Wednesday, 21 January 2015
While we're doing Joy Division and New Order let's have Frente!'s much loved cover version of NO's Bizarre Love Triangle (from 1994). It's good sometimes to hear familiar songs done differently- this is very sweetly sung with an acoustic guitar picking away. You could call it twee if you wanted to. I think I would.
Bizarre Love Triangle
The hole in the ground in the photograph was The Hacienda, Whitworth Street. What other city in the world would have allowed one of the most important parts of its cultural history to be demolished? The view at the time was 'we are not sentimentalists, tear it down'. Now there's a pretty nasty apartment block on the site called- yes, you guessed it- Hacienda Apartments.
Here's the 1986 original of Bizarre Love Triangle. Epic in every way.
Tuesday, 20 January 2015
This shot shows Joy Division sitting on a low wall near the cenotaph, in St Peter's Square, Manchester. A cenotaph which the city council have recently moved several hundred metres away. Quite disorientating when you first encounter it unexpectedly, on foot.
Jah Division made/make dub versions of Joy Division songs- that's a very niche interest. Even more bizarre is the claim that they are (allegedly) Russian Rastafarians. Hmmm. Their dubs are tense, wired, spacey versions of songs which were pretty tense and wired in the first place. Well worth giving a spin.
Oooh, have another one as a bonus.
Monday, 19 January 2015
In chapter three of his autobiography (Chapter And Verse) Bernard Sumner describes the destruction of the street he grew up on in Lower Broughton and the displacement and resettlement of family, friends and neighbours to tower blocks and flats.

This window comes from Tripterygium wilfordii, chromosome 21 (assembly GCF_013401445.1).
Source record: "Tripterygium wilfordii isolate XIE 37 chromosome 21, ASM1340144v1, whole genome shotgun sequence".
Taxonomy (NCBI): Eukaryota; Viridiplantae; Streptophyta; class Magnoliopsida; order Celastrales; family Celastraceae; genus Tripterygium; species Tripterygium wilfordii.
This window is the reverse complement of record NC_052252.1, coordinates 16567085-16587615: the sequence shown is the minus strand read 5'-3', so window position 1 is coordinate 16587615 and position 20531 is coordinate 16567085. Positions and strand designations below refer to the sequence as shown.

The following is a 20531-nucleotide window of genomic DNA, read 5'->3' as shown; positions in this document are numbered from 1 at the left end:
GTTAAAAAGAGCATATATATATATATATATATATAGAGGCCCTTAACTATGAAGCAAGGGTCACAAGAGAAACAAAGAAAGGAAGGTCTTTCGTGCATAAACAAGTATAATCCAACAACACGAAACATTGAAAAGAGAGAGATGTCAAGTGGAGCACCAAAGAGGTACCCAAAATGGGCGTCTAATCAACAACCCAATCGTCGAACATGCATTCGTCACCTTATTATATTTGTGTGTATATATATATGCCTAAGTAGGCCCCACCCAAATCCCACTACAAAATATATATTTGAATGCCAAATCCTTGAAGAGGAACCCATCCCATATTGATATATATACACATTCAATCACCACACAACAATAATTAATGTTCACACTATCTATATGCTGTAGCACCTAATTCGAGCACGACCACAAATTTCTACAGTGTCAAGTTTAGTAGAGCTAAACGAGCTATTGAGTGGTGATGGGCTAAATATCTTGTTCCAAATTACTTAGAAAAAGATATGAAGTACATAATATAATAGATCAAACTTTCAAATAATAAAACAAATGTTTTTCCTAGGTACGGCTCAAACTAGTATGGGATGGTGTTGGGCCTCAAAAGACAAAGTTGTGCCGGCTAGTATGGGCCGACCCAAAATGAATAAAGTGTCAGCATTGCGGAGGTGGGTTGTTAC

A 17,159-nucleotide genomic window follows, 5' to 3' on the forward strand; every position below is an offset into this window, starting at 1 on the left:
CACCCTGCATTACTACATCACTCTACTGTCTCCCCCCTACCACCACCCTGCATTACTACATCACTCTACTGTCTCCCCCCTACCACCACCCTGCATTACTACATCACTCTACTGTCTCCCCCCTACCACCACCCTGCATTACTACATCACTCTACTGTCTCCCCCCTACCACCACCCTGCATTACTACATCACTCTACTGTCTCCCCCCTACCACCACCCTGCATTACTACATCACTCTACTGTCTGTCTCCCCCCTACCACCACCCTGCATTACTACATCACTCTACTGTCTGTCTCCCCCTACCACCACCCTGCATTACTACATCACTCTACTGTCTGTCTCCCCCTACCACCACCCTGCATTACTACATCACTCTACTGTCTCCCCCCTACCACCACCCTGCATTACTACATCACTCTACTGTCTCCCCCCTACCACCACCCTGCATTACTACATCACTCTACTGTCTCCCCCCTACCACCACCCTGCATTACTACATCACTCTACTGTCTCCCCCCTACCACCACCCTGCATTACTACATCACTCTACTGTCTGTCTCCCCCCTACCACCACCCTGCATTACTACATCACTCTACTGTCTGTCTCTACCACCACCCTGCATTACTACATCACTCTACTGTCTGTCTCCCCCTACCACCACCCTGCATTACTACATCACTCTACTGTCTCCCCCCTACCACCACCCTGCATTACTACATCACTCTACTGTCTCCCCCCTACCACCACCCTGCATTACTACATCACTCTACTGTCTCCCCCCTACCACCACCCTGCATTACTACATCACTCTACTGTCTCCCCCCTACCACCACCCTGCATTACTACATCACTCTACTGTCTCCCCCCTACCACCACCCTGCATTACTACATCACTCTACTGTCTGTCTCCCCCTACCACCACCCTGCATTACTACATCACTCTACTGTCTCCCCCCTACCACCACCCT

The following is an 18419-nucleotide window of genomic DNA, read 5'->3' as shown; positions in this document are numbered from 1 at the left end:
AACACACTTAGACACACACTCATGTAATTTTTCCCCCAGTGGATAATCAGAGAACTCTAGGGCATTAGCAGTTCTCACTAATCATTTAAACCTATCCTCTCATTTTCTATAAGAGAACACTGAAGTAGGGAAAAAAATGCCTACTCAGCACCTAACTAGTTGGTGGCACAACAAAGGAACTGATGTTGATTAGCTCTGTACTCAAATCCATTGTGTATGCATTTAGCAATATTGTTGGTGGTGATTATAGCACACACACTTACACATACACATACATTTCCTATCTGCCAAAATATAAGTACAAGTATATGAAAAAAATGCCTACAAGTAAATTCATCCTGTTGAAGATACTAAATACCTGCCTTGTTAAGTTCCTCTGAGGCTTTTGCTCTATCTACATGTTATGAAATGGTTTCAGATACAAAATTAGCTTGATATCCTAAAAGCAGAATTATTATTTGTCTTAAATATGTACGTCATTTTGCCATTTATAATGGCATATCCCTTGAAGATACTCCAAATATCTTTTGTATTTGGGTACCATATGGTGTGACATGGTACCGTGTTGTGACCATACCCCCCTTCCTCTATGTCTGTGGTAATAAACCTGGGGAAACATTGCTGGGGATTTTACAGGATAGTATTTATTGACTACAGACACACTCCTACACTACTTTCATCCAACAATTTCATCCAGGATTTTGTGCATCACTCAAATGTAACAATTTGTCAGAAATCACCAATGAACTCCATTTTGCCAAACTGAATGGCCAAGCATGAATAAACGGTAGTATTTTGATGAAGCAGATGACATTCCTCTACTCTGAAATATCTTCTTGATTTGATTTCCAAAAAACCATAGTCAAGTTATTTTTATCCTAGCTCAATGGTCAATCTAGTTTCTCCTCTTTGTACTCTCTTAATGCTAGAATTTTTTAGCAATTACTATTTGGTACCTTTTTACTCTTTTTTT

'Everything had gone, even the school had been pulled down. It was as if someone was actively trying to erase my memories. All the parts you could feel, touch, even smell, they were all gone and would never come back.... I don't think it's a coincidence that this is when I got even more into music, because what happened around that time has really influenced the music I've made. I think that you can hear the death of a community and the death of my adolescence in my contribution to the music of Joy Division'.
With Joy Division the focus is often on Ian Curtis' lyrics (and what they say about his state of mind) but clearly for Bernard the chord progressions and guitar lines had an actual content too, the guitar playing was about something.
This recording of Transmission at Les Bains Douche, from December 1979, is astonishingly good- full of power and energy, Bernard's guitar distorted and furious, Hooky's bass pushing and pulling. Stephen Morris' drumming has to be heard to be believed.
Transmission (Live at Les Bains Douche)
Sunday, 18 January 2015
I found a long forgotten folder on my hard drive, called Adam Music From Laptop- some songs transferred over from a work laptop back in about 2007. Tucked away in it was this song by The Matinee Orchestra. I think I downloaded it from their MySpace page (MySpace!). It's got a bit of Penguin Cafe Orchestra about it, a bit Henri Mancini maybe, a little Belle And Sebastian. Acoustic guitar, skewed trumpets, a sweetly sung vocal. Ice cold lemonade on a sunny day. Sunday morning music.